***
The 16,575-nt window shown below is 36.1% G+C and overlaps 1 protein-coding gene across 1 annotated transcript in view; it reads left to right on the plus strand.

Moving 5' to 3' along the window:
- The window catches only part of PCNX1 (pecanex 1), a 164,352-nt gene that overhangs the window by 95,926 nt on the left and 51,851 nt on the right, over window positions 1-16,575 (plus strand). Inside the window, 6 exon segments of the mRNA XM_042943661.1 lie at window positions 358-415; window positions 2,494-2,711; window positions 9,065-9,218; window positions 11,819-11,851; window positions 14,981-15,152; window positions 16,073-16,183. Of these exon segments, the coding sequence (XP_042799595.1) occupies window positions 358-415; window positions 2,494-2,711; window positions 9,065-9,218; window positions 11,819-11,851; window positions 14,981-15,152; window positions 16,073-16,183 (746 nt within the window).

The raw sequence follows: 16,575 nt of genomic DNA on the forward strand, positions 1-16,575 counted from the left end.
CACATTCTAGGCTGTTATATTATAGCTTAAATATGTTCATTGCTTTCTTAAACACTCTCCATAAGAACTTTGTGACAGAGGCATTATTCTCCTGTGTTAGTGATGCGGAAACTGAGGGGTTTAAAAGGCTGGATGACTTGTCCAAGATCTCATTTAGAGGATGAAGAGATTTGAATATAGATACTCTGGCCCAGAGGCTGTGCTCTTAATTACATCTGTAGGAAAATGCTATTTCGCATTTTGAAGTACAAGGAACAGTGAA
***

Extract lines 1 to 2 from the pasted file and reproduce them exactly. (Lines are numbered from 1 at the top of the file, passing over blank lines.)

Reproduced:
The 16,575-nt window shown below is 36.1% G+C and overlaps 1 protein-coding gene across 1 annotated transcript in view; it reads left to right on the plus strand.

Moving 5' to 3' along the window: